Of course, this is a worst-case scenario, but there are measures employers can take to help staff deal with financial concerns before they begin to have an impact on their health and productivity. At utilities company Anglian Water, employees are offered a combination of practical help through money management workshops and the opportunity to save as they earn through a workplace savings scheme. After three years saving into the scheme, they can qualify for a reward payment of more than £1,000 on top of their savings.
According to Sally Purbrick, Anglian Water’s head of reward, employers offering this support may have initial misgivings about how it will be received: “As an employer we’re often providing the main income for an individual or household. Sometimes, the focus can be on how much we pay rather than how to make that pay go further. There’s a worry that by showing you want to assist people to make their money go further, it could be perceived that you’re not paying enough.”
Having grown its support over a number of years, the company has enjoyed benefits in terms of workforce engagement and retention. “We’re not just an organisation that pays a salary and pension and then walks away,” Purbrick adds. “Our length of service is significant, many people spend their whole career here, so when you talk about the financial lifecycle, our wages may be the only income for their whole career.”
Making it easier to save
Research by Sodexo Benefits and Rewards found that more than 80% of staff would like to receive this type of support, as removing any obstacles to helping employees put money aside would help them be more productive at work. “Taking money out of net salary overcomes the issue of not having any to put aside. It creates a support mechanism to work towards a financial goal,” says Jamie Mackenzie, marketing director at Sodexo. “If it’s not coming out there’s always a reason not to do what you intended with it.” The Barclays study echoes this, suggesting that more than half of respondents with savings that would last less than a fortnight felt discomfort about their situation, which was then affecting their ability to concentrate at work.
The line between managing a financial situation and slipping into debt is very fine. An unexpected bill or urgent household repair could be the difference between a minor overdraft and an escalating debt problem. “There’s no good time to have money worries. The problem is, many people are either frozen with worry or go into a state of denial,” says Kate Russell, managing director of Russell HR Consulting. “If you’re able to help employees get started down the road of addressing their problems, the workplace will eventually benefit too.”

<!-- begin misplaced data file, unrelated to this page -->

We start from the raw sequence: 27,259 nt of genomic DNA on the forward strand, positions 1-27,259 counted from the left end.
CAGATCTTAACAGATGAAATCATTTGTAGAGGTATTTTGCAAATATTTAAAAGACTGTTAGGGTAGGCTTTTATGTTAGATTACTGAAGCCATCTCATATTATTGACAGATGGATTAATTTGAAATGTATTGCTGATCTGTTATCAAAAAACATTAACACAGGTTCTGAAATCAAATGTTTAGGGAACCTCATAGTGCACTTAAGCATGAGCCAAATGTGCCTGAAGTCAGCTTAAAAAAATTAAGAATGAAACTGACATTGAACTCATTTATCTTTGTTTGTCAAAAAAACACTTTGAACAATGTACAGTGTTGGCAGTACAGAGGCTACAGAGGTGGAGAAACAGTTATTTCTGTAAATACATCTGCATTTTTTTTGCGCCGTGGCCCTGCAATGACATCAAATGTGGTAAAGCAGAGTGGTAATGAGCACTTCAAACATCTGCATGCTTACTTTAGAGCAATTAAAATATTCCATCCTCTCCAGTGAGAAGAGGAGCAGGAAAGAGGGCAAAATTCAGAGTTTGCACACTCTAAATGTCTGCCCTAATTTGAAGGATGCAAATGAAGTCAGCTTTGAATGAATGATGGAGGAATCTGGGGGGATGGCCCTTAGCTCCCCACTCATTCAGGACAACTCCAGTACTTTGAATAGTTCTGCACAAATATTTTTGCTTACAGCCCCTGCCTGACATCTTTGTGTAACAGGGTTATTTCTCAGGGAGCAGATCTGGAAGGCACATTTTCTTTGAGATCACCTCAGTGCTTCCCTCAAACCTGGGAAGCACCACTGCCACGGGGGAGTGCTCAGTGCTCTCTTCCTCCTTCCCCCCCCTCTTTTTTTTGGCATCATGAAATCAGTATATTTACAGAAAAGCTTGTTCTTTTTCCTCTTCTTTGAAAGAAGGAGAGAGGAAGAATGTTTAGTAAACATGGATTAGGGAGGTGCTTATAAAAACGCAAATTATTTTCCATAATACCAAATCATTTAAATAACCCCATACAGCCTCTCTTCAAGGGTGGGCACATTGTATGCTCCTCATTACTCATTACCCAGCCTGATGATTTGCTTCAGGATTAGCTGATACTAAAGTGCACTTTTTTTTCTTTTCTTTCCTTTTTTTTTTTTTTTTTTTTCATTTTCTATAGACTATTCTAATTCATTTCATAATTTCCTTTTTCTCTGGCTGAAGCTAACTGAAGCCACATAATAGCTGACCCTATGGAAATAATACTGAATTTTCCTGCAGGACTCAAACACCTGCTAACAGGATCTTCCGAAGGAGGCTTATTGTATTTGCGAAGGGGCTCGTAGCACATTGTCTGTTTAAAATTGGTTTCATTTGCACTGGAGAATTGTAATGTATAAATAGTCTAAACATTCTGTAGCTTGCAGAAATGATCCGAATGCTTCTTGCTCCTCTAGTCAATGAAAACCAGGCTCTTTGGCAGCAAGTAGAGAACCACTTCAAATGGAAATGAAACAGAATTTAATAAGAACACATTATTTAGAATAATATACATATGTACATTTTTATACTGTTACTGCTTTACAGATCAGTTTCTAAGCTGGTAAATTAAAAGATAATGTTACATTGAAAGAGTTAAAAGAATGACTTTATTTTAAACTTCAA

This has certainly been the case at IT consultancy JMC IT, which recently began to offer interest-free loans to employees of up to £5,000. The loans are payable over a maximum period of three years, and staff do not have to disclose what they are for. “We had some cash reserves coming out of the recession and wanted to offer a way for staff to deal with unexpected demands on their money,” says managing director Andrew Burgess. The process is deliberately simple and based heavily on trust: “If we’d introduced too many rules that bond of trust would be broken. All we insist upon is that someone has a three-month contract so we can offset the loan against their salary if needed.”
The result, he says, is “happier people” with a strong bond to the company – turnover is around 5%. “We’re not spending thousands on recruiting and replacing people, so we have a positive cashflow.” As this example demonstrates, bringing money issues out into the open and offering support shows that employers acknowledge the increasingly blurred line between home and work life. “This isn’t true paternalism, it’s steering people in the right direction to support themselves,” concludes Photiou. Choosing to ignore money worries, on the other hand, could have a long-lasting affect on employee wellbeing and happiness at work.